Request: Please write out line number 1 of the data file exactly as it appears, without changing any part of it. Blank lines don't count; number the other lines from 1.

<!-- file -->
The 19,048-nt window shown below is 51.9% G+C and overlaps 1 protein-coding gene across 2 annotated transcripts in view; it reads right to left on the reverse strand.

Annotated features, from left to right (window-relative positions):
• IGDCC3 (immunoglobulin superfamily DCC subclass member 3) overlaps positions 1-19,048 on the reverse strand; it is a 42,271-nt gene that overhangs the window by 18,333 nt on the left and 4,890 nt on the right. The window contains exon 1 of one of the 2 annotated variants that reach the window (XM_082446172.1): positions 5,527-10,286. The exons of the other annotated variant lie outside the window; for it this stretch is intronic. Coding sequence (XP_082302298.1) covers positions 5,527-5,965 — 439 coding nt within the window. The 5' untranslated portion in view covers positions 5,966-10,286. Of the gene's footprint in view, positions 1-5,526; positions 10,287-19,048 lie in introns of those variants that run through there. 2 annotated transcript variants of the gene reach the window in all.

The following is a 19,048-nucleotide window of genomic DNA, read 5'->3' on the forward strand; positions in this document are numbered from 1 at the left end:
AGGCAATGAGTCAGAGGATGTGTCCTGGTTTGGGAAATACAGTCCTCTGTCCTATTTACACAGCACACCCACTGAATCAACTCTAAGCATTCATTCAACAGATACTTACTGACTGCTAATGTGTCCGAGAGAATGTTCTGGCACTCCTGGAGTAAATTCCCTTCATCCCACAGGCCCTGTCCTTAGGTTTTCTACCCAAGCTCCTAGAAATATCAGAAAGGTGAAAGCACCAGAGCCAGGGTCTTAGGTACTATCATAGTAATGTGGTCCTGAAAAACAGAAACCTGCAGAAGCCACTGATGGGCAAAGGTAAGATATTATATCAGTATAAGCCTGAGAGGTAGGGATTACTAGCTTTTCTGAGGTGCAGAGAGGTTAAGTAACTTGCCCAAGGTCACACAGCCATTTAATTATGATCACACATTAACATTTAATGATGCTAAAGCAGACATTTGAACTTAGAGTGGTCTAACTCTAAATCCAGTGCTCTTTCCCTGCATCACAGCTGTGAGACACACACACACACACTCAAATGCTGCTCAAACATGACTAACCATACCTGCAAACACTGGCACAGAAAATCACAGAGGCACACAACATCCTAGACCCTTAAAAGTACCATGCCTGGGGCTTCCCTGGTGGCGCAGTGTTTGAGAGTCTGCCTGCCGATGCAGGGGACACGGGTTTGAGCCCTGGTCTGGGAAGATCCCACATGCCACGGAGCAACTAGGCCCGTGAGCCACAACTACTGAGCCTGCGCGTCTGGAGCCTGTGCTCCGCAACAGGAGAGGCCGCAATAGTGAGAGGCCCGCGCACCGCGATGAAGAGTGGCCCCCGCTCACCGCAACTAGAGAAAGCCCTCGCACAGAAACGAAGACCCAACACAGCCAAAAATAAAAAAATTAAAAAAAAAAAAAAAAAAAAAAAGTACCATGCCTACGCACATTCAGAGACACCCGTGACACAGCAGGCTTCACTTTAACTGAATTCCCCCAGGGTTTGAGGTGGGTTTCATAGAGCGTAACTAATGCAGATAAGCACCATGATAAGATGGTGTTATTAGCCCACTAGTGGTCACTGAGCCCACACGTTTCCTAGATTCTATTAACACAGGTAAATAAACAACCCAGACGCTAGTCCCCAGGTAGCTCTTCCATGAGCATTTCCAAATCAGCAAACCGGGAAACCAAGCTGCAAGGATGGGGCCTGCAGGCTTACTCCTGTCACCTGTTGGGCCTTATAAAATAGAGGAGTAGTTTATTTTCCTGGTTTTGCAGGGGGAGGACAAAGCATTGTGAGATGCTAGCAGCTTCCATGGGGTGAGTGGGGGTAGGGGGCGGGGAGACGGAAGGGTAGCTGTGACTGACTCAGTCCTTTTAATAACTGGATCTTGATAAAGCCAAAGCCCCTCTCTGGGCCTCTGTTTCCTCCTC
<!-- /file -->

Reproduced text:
The 19,048-nt window shown below is 51.9% G+C and overlaps 1 protein-coding gene across 2 annotated transcripts in view; it reads right to left on the reverse strand.